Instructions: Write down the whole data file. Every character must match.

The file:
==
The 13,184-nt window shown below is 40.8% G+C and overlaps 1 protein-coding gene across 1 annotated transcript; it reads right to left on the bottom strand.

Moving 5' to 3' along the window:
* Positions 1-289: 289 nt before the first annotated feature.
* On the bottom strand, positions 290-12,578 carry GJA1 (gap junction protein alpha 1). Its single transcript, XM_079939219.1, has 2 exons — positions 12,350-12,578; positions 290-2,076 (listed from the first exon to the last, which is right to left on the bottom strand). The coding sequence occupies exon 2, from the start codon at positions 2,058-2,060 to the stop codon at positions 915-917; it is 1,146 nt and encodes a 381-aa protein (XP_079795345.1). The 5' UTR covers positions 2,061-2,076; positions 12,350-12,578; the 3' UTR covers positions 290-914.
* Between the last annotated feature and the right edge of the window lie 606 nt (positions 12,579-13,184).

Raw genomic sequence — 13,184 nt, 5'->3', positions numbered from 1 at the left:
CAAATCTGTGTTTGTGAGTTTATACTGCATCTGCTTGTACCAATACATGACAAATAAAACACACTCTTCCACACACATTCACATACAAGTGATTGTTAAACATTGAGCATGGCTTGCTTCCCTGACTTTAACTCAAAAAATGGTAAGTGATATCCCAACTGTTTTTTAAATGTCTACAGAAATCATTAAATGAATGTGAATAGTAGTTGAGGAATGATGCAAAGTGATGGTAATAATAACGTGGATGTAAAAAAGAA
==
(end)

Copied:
The 13,184-nt window shown below is 40.8% G+C and overlaps 1 protein-coding gene across 1 annotated transcript; it reads right to left on the bottom strand.

Moving 5' to 3' along the window:
* Positions 1-289: 289 nt before the first annotated feature.
* On the bottom strand, positions 290-12,578 carry GJA1 (gap junction protein alpha 1). Its single transcript, XM_079939219.1, has 2 exons — positions 12,350-12,578; positions 290-2,076 (listed from the first exon to the last, which is right to left on the bottom strand). The coding sequence occupies exon 2, from the start codon at positions 2,058-2,060 to the stop codon at positions 915-917; it is 1,146 nt and encodes a 381-aa protein (XP_079795345.1). The 5' UTR covers positions 2,061-2,076; positions 12,350-12,578; the 3' UTR covers positions 290-914.
* Between the last annotated feature and the right edge of the window lie 606 nt (positions 12,579-13,184).

Raw genomic sequence — 13,184 nt, 5'->3', positions numbered from 1 at the left:
CAAATCTGTGTTTGTGAGTTTATACTGCATCTGCTTGTACCAATACATGACAAATAAAACACACTCTTCCACACACATTCACATACAAGTGATTGTTAAACATTGAGCATGGCTTGCTTCCCTGACTTTAACTCAAAAAATGGTAAGTGATATCCCAACTGTTTTTTAAATGTCTACAGAAATCATTAAATGAATGTGAATAGTAGTTGAGGAATGATGCAAAGTGATGGTAATAATAACGTGGATGTAAAAAAGAA